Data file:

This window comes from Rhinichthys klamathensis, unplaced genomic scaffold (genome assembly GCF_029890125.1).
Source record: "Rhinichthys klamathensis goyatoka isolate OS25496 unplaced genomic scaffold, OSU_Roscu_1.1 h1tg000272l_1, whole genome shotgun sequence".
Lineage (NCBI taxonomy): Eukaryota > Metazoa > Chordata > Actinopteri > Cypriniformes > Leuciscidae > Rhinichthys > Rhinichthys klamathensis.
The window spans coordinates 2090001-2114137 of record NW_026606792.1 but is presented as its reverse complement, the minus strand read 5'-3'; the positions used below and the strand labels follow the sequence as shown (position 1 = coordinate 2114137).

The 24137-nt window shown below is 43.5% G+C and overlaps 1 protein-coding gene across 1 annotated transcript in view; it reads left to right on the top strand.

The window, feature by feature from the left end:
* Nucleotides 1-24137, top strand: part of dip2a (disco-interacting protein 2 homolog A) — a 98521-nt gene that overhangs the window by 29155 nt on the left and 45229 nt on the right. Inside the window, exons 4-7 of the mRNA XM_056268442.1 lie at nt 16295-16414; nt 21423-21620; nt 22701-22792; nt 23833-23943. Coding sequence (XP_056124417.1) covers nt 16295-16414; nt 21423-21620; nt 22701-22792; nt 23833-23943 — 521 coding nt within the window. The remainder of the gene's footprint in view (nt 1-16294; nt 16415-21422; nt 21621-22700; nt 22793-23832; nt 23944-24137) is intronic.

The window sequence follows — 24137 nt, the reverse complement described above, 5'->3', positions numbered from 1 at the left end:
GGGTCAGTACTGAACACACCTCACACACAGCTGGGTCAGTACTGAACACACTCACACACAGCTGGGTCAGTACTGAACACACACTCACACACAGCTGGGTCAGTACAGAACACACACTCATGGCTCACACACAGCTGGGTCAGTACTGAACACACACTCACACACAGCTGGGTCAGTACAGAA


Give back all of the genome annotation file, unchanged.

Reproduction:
This window comes from Rhinichthys klamathensis, unplaced genomic scaffold (genome assembly GCF_029890125.1).
Source record: "Rhinichthys klamathensis goyatoka isolate OS25496 unplaced genomic scaffold, OSU_Roscu_1.1 h1tg000272l_1, whole genome shotgun sequence".
Lineage (NCBI taxonomy): Eukaryota > Metazoa > Chordata > Actinopteri > Cypriniformes > Leuciscidae > Rhinichthys > Rhinichthys klamathensis.
The window spans coordinates 2090001-2114137 of record NW_026606792.1 but is presented as its reverse complement, the minus strand read 5'-3'; the positions used below and the strand labels follow the sequence as shown (position 1 = coordinate 2114137).

The 24137-nt window shown below is 43.5% G+C and overlaps 1 protein-coding gene across 1 annotated transcript in view; it reads left to right on the top strand.

The window, feature by feature from the left end:
* Nucleotides 1-24137, top strand: part of dip2a (disco-interacting protein 2 homolog A) — a 98521-nt gene that overhangs the window by 29155 nt on the left and 45229 nt on the right. Inside the window, exons 4-7 of the mRNA XM_056268442.1 lie at nt 16295-16414; nt 21423-21620; nt 22701-22792; nt 23833-23943. Coding sequence (XP_056124417.1) covers nt 16295-16414; nt 21423-21620; nt 22701-22792; nt 23833-23943 — 521 coding nt within the window. The remainder of the gene's footprint in view (nt 1-16294; nt 16415-21422; nt 21621-22700; nt 22793-23832; nt 23944-24137) is intronic.

The window sequence follows — 24137 nt, the reverse complement described above, 5'->3', positions numbered from 1 at the left end:
GGGTCAGTACTGAACACACCTCACACACAGCTGGGTCAGTACTGAACACACTCACACACAGCTGGGTCAGTACTGAACACACACTCACACACAGCTGGGTCAGTACAGAACACACACTCATGGCTCACACACAGCTGGGTCAGTACTGAACACACACTCACACACAGCTGGGTCAGTACAGAA